However, the uniqueness of the retail environment and specifically the additional challenges involved in collecting customer data limits the generalisability of knowledge management practices of other industries to the retail industry. Therefore, we develop a typology based on consumer behaviour and purchase characteristics that would enable retailers to segment and focus their knowledge management initiatives. Herein, we believe, lies the key contribution of this paper. While researchers and practitioners have realised the benefit of differentiating knowledge management activities to get maximum returns, such differentiation has been based on the logic of value creation (Hansen et al., 1999) profitability earned from customers (Davenport et al., 2001) or industry best practice (Gibbert et al., 2002). This analysis complements such approaches by identifying the important dimension of consumer behaviour as a contingency variable. In the

process, this becomes one of the early attempts to syn-thesise the field of consumer behaviour with that of knowledge management.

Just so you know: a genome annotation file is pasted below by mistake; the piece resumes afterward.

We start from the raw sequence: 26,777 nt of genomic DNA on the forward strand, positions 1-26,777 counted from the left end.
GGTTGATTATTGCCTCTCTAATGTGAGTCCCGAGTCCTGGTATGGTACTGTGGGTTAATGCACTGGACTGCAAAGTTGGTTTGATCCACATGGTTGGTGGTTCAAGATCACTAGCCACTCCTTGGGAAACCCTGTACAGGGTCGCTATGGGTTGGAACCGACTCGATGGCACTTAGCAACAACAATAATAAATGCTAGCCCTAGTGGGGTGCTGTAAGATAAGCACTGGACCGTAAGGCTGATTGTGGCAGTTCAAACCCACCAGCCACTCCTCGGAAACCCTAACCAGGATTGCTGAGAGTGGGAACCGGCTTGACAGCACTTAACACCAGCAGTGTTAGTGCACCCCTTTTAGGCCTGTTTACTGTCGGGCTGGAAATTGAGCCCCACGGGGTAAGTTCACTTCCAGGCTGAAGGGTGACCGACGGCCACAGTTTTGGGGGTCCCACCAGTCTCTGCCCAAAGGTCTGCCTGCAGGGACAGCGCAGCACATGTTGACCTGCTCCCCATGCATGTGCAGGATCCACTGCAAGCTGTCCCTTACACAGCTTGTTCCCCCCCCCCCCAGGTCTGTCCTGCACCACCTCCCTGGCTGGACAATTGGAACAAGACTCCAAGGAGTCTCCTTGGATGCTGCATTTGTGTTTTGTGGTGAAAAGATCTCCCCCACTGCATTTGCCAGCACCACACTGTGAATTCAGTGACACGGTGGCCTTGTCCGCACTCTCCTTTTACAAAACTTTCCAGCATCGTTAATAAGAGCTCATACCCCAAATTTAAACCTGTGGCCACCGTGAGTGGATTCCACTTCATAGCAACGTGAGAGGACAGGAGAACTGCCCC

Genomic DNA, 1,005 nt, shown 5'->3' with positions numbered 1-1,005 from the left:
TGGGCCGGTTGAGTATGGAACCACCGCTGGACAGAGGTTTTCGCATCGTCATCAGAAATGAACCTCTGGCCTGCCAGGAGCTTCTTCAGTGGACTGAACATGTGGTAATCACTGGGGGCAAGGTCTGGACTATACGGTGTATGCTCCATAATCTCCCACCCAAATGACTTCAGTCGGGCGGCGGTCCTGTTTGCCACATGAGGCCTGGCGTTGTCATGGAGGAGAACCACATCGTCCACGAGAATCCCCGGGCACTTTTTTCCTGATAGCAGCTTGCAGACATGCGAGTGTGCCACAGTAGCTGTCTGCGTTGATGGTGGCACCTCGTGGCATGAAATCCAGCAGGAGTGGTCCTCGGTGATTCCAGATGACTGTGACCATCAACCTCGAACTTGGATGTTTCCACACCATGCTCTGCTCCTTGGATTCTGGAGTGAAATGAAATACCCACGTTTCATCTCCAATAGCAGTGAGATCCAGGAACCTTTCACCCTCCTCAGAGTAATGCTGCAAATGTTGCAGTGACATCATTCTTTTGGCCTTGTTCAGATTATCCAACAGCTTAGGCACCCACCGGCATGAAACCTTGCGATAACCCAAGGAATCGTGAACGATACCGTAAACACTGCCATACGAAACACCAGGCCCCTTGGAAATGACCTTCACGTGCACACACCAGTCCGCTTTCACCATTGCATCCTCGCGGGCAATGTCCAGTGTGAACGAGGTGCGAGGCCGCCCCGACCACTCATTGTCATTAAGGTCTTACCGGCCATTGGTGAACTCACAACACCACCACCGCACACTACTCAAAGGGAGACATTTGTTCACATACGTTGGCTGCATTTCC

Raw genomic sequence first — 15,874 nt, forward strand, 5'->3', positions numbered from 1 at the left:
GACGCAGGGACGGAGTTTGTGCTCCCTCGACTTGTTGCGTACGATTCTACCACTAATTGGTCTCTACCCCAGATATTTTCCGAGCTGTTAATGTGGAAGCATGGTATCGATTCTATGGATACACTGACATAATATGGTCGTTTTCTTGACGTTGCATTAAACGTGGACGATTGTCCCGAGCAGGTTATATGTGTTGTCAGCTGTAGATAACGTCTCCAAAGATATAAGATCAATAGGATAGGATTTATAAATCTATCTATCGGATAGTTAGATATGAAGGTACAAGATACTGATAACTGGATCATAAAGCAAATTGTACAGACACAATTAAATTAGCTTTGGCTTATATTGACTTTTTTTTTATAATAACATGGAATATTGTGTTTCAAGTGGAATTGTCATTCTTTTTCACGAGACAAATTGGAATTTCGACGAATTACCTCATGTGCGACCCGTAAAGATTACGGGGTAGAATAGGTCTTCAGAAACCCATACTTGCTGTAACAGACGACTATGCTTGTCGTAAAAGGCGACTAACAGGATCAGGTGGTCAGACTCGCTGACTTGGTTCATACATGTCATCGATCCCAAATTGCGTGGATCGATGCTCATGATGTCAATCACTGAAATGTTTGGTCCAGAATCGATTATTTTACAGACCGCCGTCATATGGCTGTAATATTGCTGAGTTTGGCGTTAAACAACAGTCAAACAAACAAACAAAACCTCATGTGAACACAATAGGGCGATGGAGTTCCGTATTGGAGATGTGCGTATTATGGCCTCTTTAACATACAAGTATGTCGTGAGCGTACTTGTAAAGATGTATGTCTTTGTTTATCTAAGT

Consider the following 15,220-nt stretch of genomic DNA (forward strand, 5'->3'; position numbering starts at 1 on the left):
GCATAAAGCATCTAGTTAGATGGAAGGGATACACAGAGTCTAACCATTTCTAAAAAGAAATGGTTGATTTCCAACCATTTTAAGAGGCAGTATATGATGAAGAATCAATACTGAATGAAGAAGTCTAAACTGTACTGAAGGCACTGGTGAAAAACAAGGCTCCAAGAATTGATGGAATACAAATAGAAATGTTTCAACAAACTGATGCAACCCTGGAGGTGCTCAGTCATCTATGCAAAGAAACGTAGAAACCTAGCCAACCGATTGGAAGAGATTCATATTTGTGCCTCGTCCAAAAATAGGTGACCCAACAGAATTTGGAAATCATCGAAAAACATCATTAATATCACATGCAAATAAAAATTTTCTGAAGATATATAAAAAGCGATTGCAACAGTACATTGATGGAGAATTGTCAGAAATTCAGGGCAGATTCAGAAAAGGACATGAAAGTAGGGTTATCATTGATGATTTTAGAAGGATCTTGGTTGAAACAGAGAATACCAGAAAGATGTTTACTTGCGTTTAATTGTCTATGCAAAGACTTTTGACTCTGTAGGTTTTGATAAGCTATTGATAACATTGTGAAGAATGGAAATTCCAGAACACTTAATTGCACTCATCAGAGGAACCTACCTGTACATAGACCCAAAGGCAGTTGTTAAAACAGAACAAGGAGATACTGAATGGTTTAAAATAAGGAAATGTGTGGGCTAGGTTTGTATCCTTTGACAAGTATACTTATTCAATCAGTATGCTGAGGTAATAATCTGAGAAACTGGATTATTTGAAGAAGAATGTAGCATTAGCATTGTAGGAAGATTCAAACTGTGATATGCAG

This paper is theoretical in nature and the proposed theoretical model needs to be tested and validated. This limitation is an opportunity for future research in the retail industry—first to develop testable propositions and then collect data to validate such propositions such as whether it is useful for collecting data from customer communities of practice in case of high-involvement-high-frequency purchases as suggested by the model, and how such data can be leveraged to create competitive advantage. For this theory to have practical significance, the proposed framework of knowledge management, when applied should translate into better performance and greater profitability for the retailer. We trust that this paper is an important first step towards providing a structure to knowledge management initiatives in retail business that is firmly grounded in the most important variable of such business, namely the consumers and their purchase behaviour.